M. Gürbüzbalaban, A. Ozdaglar, P. A. Parrilo
Why random reshuffling beats stochastic gradient descent M Gürbüzbalaban, A Ozdaglar, P Parrilo - arXiv preprint arXiv:1510.08560, 2015
Publication year: 2018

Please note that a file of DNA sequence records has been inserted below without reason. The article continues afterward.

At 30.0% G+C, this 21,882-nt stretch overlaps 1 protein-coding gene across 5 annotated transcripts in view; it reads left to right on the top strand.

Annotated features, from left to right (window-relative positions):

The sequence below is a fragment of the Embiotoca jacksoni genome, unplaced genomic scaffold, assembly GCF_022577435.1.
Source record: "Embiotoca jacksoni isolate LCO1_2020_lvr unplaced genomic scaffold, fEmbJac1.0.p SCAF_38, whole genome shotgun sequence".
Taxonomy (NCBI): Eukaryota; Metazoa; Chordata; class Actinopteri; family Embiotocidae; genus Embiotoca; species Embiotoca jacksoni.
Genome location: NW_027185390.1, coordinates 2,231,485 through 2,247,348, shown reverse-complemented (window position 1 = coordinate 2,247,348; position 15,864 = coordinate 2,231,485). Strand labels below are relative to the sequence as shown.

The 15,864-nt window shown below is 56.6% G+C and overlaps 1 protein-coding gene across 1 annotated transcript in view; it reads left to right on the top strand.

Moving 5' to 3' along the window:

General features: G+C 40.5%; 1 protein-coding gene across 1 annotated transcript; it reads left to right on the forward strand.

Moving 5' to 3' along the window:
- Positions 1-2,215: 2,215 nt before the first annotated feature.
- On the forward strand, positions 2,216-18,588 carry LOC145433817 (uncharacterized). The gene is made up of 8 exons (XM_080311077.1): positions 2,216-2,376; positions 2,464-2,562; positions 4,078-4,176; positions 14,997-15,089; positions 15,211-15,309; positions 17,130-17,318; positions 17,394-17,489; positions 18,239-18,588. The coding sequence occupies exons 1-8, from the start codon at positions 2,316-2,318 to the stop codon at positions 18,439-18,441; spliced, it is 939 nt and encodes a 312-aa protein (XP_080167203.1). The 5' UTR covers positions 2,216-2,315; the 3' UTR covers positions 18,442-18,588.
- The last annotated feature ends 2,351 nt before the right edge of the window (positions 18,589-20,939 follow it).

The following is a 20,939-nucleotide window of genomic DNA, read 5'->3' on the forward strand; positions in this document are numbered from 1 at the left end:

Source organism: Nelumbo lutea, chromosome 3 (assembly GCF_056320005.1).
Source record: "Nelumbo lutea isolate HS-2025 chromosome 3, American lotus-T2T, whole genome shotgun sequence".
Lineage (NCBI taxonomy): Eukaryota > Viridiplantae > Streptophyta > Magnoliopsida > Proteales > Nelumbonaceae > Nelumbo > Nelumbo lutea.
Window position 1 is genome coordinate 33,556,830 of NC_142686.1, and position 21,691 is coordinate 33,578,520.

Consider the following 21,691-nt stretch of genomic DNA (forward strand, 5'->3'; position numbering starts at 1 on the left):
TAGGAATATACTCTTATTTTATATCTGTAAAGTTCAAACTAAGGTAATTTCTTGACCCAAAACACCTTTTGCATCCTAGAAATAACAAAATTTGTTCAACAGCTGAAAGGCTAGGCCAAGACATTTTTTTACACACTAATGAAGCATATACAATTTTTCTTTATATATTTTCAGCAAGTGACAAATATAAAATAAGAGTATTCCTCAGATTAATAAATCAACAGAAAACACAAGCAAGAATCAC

We analyze the convergence rate of the random reshuffling (RR) method, which is a randomized first-order incremental algorithm for minimizing a finite sum of convex component functions. RR proceeds in cycles, picking a uniformly random order (permutation) and processing the component functions one at a time according to this order, i.e., at each cycle, each component function is sampled without replacement from the collection. Though RR has been numerically observed to outperform its with-replacement counterpart stochastic gradient descent (SGD), characterization of its convergence rate has been a long standing open question. In this paper, we answer this question by providing various convergence rate results for RR and variants when the sum function is strongly convex. We first focus on quadratic component functions and show that the expected distance of the iterates generated by RR with stepsize αk = Θ(1/k^s ) for s ∈ (0, 1] converges to zero at rate O(1/k^s ) (with s = 1 requiring adjusting the stepsize to the strong convexity constant). Our main result shows that when the component functions are quadratics or smooth (with a Lipschitz assumption on the Hessian matrices), RR with iterate averaging and a diminishing stepsize αk = Θ(1/k^s ) for s ∈ (1/2, 1) converges at rate Θ(1/k^{2s} ) with probability one in the suboptimality of the objective value, thus improving upon the Ω(1/k) rate of SGD. Our analysis draws on the theory of Polyak-Ruppert averaging and relies on decoupling the dependent cycle gradient error into an independent term over cycles and another term dominated by α^2_k. This allows us to apply law of large numbers to an appropriately weighted version of the cycle gradient errors, where the weights depend on the stepsize. We also provide high probability convergence rate estimates that shows decay rate of different terms and allows us to propose a modification of RR with convergence rate O( 1/ k^2 ).

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